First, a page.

In a post-Katrina world, there are two things that should be obvious by now: One, you can't ask for billions in recovery aide from the federal government without expecting to be under a public microscope, and, two, you can't fake leadership in such a demanding environment as the pressure will surely expose your weaknesses.
Cases in point, Governor Kathleen Blanco’s hesitation and inability to emerge as a leader when her state needed it the most, Jefferson Parish President Aaron Broussard who seemed to be out of control with his doom and gloom reports, Saints owner Tom Benson who attempted to capitalize on the devastation as an excuse to abandon Louisiana and most recently New Orleans Mayor Ray Nagin's “chocolate” comments that insisted New Orleans would be a majority African American city because God wants it that way.
Mayor Nagin has his job cut out for him. Never before has a mayor been forced to deal with such widespread destruction. But, it is actually bigger than just a New Orleans issue. As the mayor of the largest populated area and center of the region’s media market, he has the unofficial task of serving as the spokesman for an entire region.
I have lived in St. Charles Parish all my life, but I still consider myself as a New Orleanian. We may not have vote in New Orleans elections, but Nagin is, in many ways, our mayor as well. As goes New Orleans, so goes the region. The cities successes, weaknesses and image have tremendous impact on us in a national and global economy.
I have often applauded Mayor Nagin for applying a business approach to government. What a refreshing change from what has become the norm! But, the pressures of being all things to all people are beginning to take its toll on him, something that has never been more evident than the Mayor's MLK speech that sparked debate worldwide.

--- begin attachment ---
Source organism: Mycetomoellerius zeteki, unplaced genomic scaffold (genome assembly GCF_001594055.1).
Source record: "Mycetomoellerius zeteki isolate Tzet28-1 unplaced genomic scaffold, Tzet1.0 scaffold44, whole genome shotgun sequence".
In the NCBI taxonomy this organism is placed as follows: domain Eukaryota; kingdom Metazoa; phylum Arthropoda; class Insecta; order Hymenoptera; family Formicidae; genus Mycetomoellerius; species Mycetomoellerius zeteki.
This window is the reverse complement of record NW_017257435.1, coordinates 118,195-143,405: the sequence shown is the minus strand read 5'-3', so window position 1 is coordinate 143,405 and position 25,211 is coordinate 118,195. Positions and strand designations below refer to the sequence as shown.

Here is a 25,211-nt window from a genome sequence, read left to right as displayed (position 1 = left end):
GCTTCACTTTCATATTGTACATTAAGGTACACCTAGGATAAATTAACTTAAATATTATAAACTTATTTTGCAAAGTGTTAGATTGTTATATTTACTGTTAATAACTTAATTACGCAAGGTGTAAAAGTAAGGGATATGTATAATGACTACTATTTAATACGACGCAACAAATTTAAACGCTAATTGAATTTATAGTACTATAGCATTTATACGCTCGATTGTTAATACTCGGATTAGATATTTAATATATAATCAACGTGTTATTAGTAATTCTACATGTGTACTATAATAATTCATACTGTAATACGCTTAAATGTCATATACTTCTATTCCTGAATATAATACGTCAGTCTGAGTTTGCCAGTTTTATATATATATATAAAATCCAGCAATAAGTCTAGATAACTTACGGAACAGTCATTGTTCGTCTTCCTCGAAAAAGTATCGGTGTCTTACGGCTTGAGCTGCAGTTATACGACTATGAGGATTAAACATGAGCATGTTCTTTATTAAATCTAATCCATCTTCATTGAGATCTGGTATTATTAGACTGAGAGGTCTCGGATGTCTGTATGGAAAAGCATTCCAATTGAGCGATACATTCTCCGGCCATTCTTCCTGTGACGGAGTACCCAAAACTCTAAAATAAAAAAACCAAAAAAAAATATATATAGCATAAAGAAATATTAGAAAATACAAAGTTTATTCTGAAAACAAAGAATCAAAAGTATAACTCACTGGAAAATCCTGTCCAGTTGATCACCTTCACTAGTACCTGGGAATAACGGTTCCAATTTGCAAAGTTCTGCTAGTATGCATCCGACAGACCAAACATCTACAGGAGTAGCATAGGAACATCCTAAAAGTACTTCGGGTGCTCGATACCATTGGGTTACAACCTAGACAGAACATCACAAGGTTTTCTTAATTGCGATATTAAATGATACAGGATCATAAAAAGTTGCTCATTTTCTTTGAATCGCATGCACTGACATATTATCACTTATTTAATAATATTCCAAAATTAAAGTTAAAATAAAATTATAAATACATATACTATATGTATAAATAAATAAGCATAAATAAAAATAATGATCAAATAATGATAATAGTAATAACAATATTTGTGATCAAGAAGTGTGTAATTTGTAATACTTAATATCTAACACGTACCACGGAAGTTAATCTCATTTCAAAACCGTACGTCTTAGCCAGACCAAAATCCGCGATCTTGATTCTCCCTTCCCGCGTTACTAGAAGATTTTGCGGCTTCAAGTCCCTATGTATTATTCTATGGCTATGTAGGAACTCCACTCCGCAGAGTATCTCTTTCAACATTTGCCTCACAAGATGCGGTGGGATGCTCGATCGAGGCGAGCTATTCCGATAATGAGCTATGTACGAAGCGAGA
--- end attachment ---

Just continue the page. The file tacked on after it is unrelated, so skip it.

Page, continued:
Some support his comments, many were offended, and interestingly enough these feelings don’t seem to follow racial lines. His comments offended across the board. It did, however, accomplish an unintended byproduct. On a day when tolerance and inclusion are the theme, the mayor's comments gave a different slant on how a lack of sensitivity can foster racism.
Either way, what I see in Ray Nagin is a man under extreme pressure, attempting to chart a course through treacherous waters without a legible map, and six months later he hasn't been able to leave the harbor. People need answers of which he has not been able to adequately provide, Yet, they still look to you for something, anything because they want to believe there are brighter days ahead.
In such an environment, one's inability to give real answers often leads way to rhetoric. I feel that Nagin was playing to an audience, giving them what he perceived that they wanted to hear. His error was not understanding how is rhetoric would be received by both his intended audience and those whom I am guessing he thought would not have heard them.
Mayor Nagin has apologized and that is good enough for me. Whether it is because he is sincere or simply responding to criticism, again offering up rhetoric in the absence of a valid answer, it is sort of irrelevant at this point.
It is time to move on, there is far too much to do. As my unofficial mayor, I accept his apology and feel he now, more than ever before; fully understands the need to build a more inclusive recovery plan.
It takes a great deal of wasted energy to hate. It is going to take the positive energy of the entire region to overcome the challenges Katrina has thrown upon us.